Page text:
This graph represents "Serious Incidents" of pipeline incidents over the past 20 years.
This graph represents pipeline "Significant Issues" over the last 20 years.
This map shows some detail regarding this current situation.
But another map of the reservation after the 1851 Treaty of Ft. Laramie between the U.S. government and nine Indian tribes shows the pipeline cuts clearly through the middle of this boundary.
And here is why many protestors feel the land does in fact still belong to the Sioux.
The lines of the reservation started changing without Sioux approval in the mid-1800s after gold was found in the Black Hills, according to Routel.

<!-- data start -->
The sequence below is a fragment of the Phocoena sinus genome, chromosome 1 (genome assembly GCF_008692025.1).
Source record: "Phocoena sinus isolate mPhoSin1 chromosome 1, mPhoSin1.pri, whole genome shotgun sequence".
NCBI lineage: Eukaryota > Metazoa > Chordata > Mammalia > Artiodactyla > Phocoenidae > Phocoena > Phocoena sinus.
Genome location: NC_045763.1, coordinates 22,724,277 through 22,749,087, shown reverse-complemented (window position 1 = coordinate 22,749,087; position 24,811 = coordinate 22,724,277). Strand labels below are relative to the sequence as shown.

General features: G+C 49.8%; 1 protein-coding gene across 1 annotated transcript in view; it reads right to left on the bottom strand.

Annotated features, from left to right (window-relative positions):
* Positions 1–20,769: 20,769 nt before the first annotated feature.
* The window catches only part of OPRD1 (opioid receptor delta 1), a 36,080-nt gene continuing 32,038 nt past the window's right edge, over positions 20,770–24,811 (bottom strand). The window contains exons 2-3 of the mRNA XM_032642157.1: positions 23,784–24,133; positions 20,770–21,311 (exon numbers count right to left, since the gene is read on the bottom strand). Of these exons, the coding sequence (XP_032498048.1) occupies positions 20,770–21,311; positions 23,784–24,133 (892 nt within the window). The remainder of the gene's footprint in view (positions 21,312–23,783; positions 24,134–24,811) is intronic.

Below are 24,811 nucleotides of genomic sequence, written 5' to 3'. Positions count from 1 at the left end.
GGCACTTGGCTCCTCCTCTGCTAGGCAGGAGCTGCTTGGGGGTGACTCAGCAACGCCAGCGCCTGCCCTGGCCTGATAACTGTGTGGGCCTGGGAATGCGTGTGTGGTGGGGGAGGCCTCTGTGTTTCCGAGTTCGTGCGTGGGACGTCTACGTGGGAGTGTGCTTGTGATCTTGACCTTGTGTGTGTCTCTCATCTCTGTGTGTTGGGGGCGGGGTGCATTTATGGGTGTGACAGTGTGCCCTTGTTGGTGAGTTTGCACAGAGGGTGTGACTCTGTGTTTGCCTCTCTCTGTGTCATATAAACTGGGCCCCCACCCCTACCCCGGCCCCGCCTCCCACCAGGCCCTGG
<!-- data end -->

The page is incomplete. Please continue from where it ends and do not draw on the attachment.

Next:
“The government, in particular Congress, passed a number of statutes unilaterally that altered the boundaries of the reservation and confiscated that land,” said Routel. “The U.S. Supreme Court later issued a decision saying that the government acted unlawfully when it did that and awarded the tribes a large sum of money. At the time it was more than $100 million to compensate for the taking of that land, but the tribes have refused to accept payment and instead want the land returned.”